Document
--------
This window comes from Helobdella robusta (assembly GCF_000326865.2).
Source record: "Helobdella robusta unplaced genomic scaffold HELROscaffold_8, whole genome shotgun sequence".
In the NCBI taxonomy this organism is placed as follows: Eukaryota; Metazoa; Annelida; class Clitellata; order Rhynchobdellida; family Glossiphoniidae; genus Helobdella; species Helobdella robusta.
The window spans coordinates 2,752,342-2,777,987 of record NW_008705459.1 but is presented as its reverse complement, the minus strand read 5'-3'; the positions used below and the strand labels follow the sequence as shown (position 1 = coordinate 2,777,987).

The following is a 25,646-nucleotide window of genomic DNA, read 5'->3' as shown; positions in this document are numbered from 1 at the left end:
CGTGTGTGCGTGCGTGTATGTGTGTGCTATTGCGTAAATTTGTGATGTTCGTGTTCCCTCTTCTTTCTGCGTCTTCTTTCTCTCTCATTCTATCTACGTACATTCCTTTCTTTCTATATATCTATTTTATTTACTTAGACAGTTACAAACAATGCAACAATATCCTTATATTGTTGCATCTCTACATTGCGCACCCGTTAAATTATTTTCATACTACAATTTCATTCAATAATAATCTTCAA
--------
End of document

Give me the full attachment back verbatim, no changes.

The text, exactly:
This window comes from Helobdella robusta (assembly GCF_000326865.2).
Source record: "Helobdella robusta unplaced genomic scaffold HELROscaffold_8, whole genome shotgun sequence".
In the NCBI taxonomy this organism is placed as follows: Eukaryota; Metazoa; Annelida; class Clitellata; order Rhynchobdellida; family Glossiphoniidae; genus Helobdella; species Helobdella robusta.
The window spans coordinates 2,752,342-2,777,987 of record NW_008705459.1 but is presented as its reverse complement, the minus strand read 5'-3'; the positions used below and the strand labels follow the sequence as shown (position 1 = coordinate 2,777,987).

The following is a 25,646-nucleotide window of genomic DNA, read 5'->3' as shown; positions in this document are numbered from 1 at the left end:
CGTGTGTGCGTGCGTGTATGTGTGTGCTATTGCGTAAATTTGTGATGTTCGTGTTCCCTCTTCTTTCTGCGTCTTCTTTCTCTCTCATTCTATCTACGTACATTCCTTTCTTTCTATATATCTATTTTATTTACTTAGACAGTTACAAACAATGCAACAATATCCTTATATTGTTGCATCTCTACATTGCGCACCCGTTAAATTATTTTCATACTACAATTTCATTCAATAATAATCTTCAA